Some of the most profound and useful study findings on the psychology and marketing of food and eating published over the past two decades may be invalid. The famed, and now shunned, Cornell researcher Brian Wansink and his Food and Brand Lab published hundreds of studies, many of which have not stood up to scientific scrutiny.
To date, about 2 dozen of Wansink’s studies have been flagged or retracted. More are in line for a similar fate, as the findings of many are in question. For the most up-to-date list of questioned studies, check out the Retraction Database at retractiondatabase.org.
Health and fitness professionals should hesitate to tout a scientific basis for supporting these famous—and now suspect—findings:
- People will consume endless portions of soup as long as the bowl is refilled without their knowledge (the “bottomless bowls” experiment).
- People will eat stale, poor-tasting food if it is presented in large quantities (the “bad popcorn” study).
- Kids will eat more fruits and vegetables if they are given whacky names like “X-ray vision carrots” and “silly dilly green beans.”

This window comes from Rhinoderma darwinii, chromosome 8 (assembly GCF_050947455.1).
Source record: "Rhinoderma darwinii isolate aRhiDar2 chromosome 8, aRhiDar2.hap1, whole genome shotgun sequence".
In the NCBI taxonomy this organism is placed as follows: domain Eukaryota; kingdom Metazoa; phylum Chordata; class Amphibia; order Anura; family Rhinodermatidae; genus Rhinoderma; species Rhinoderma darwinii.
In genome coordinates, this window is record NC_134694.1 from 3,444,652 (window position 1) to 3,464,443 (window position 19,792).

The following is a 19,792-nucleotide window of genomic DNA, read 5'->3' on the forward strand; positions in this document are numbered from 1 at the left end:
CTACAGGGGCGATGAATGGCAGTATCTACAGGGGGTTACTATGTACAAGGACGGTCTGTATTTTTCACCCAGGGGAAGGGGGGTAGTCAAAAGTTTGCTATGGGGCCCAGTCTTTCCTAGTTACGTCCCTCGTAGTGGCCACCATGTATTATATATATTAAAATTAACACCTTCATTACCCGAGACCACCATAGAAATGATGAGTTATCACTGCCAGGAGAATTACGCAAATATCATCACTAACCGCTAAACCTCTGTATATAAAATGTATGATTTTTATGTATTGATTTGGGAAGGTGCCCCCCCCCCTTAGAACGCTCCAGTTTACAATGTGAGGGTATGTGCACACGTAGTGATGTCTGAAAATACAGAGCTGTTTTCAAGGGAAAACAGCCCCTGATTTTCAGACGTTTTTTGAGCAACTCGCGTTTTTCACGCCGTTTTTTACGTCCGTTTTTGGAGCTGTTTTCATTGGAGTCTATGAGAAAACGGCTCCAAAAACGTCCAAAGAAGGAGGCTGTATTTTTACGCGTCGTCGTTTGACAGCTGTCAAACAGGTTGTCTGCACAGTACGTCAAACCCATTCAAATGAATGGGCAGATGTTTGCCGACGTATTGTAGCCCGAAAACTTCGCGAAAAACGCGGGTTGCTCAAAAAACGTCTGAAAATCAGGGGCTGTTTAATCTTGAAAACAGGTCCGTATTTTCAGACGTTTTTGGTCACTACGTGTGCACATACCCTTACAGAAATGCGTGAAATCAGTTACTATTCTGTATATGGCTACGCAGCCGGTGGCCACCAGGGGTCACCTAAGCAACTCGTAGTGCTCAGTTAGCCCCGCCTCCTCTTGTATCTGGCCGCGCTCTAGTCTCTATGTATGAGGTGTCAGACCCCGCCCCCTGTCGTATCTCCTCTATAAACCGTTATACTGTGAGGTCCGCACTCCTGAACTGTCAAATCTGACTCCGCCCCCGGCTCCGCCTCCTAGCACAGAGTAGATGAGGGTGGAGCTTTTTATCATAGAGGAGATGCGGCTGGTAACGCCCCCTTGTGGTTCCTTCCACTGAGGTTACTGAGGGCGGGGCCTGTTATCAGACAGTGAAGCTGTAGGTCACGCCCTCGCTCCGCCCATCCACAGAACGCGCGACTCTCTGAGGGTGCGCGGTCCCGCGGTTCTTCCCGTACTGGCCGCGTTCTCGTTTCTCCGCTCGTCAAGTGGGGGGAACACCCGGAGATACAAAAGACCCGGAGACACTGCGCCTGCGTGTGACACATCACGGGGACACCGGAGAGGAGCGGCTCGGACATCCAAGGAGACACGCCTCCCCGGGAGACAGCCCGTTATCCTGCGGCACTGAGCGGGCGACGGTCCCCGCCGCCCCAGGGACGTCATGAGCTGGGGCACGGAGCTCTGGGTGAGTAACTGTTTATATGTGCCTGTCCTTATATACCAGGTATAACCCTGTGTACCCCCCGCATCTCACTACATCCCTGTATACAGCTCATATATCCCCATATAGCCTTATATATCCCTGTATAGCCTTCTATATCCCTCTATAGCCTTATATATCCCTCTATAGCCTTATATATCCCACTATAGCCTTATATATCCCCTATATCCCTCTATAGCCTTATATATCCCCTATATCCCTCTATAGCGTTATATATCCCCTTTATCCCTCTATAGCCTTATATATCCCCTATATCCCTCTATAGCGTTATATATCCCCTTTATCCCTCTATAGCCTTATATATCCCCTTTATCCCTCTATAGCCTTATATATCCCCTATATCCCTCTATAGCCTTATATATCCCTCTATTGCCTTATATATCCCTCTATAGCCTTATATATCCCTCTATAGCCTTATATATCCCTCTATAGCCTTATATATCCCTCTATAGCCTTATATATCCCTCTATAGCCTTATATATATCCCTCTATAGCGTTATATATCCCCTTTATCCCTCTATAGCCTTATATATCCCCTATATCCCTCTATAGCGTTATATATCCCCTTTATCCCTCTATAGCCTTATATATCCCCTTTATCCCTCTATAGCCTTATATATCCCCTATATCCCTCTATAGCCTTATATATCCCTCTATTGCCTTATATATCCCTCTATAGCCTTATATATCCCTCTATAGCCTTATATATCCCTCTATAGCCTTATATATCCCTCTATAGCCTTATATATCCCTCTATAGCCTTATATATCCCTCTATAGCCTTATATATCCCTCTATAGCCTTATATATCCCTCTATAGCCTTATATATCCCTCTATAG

- Using smaller plates leads people to eat less.
- Keeping junk foods out of sight causes us to eat less of them.
- People will eat almost all of the food that they serve themselves.
- The nutritional gatekeeper at home influences nearly 75% of the food eaten by the rest of the family.
- Half of the snack foods bought in bulk are eaten within a week of purchase.
- Men eat more in the company of women.
- Trayless cafeterias lead diners to choose less salad and more dessert.
- Nutrition report cards may improve school lunch selection.
- Hungry grocery shoppers buy more calories, not more food.
- To that long list, add
- 60 strategies promoted by the Smarter Lunchroom movement, and
- other findings from Wansink’s hundreds of studies.
Of course, some of his intuitive findings could turn out to be “true,”
even if the scientific data he used to support them is unreliable.